September 19, 2007
Have we learned nothing from bad sf?
BBC News: "Hundreds of people in Peru have needed treatment after an object from space - said to be a meteorite - plummeted to Earth in a remote area... 'It [the object] is buried in the earth,' local resident Heber Mamani told the BBC... 'Our people [are] afraid. A bull is dead and some other animals are already sick.'"
People, people, people. When a fiery object falls to earth in a remote area late at night, leaving a crater which spews mysterious noxious gases, and especially when local animals start dying, it can mean only one thing. We can only wonder how many other invasion capsules lie undetected and waiting to disgorge their cargo of alien warriors.
September 06, 2007
So not going back
BBC News: "The whole population and every UK visitor should be added to the national DNA database, a senior judge has said... Home Office Minister Tony McNulty said... 'I think there is a case for a compulsory database.'"
I've no wish to live in the UK again, but I would have liked to be able to visit my family again some day without being pushed, filed, stamped, indexed, briefed, debriefed or numbered, thank you very much.
September 05, 2007
Poisoning possums in the park
Microsoft endorses Silverlight on Linux
It's not news that the Mono guys have been working on this, but it is news -- at least to me -- that Microsoft are giving it their blessing.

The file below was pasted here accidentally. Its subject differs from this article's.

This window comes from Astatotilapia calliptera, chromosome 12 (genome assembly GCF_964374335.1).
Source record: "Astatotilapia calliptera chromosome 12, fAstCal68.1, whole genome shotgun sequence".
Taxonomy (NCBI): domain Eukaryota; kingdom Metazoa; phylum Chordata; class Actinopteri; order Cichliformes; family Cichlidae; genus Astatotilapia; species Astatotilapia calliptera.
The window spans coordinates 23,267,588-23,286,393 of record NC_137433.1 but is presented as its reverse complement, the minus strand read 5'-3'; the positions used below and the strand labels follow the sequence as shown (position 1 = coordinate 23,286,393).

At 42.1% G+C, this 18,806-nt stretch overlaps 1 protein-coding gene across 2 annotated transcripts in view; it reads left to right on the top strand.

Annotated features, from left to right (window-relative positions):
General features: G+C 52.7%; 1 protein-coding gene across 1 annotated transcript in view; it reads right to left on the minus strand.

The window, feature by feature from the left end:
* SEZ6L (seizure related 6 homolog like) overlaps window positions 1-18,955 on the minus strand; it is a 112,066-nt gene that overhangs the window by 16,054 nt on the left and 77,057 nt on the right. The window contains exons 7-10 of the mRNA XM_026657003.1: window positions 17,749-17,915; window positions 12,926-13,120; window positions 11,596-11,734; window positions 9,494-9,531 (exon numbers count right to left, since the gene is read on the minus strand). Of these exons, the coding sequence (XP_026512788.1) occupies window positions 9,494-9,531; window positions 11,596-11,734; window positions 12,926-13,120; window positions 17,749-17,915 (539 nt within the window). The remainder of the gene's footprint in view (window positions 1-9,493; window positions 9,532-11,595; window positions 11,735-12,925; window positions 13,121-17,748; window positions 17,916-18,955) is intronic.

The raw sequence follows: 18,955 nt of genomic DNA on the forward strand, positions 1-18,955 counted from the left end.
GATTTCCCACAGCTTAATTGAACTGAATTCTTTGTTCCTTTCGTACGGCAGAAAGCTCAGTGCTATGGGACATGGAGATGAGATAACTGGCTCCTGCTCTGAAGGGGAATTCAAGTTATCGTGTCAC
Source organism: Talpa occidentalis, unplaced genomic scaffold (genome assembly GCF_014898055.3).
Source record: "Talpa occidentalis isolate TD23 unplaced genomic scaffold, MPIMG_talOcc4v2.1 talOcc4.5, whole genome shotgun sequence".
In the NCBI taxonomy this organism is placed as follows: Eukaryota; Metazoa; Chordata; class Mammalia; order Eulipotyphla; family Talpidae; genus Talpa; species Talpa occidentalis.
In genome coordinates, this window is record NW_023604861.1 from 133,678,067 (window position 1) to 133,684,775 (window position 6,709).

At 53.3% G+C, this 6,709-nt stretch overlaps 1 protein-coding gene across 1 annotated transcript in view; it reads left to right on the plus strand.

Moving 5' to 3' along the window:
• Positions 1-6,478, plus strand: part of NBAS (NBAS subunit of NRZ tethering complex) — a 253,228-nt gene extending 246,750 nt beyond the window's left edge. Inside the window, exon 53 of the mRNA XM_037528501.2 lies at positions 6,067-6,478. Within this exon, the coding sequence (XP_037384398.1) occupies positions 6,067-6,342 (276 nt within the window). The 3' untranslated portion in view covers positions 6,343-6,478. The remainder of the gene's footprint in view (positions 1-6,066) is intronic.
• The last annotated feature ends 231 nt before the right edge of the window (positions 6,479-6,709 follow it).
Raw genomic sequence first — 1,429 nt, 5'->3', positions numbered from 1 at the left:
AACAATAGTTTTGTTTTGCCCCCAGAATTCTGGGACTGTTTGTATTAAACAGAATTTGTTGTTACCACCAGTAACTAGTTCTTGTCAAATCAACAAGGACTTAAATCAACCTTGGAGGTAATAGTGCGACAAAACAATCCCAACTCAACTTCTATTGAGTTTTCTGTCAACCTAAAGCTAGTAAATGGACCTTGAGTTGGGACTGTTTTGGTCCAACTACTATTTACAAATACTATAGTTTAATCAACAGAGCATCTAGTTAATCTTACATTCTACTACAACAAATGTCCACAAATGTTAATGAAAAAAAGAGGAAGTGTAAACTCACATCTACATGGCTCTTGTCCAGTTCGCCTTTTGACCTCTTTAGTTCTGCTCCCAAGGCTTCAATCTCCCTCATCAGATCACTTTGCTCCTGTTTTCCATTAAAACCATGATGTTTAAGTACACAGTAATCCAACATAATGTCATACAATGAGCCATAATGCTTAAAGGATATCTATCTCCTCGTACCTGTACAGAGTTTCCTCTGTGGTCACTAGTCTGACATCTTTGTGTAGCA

Scott Guthrie: "Today we are announcing a formal partnership with Novell to provide a great Silverlight implementation for Linux. Microsoft will be delivering Silverlight media codecs for Linux, and Novell will be building a 100% compatible Silverlight runtime implementation called 'Moonlight'."
Miguel de Icaza: "This is an historical collaboration between an open source project and Microsoft. They have collaborated with other folks on the server space but this is their first direct contribution to the open source desktop. Microsoft benefits by making Silverlight reach the Linux and BSD spaces. We benefit by ensuring that users of open source operating systems get access to sites that adopt Silverlight to deliver content or spice up their web apps."
Silverlight still has a mountain to climb, and I'm sure the Mono/Moonlight guys have some hard yards still to put in, but this lifts a significant barrier to adoption, and is great news for the whole CLR portability story.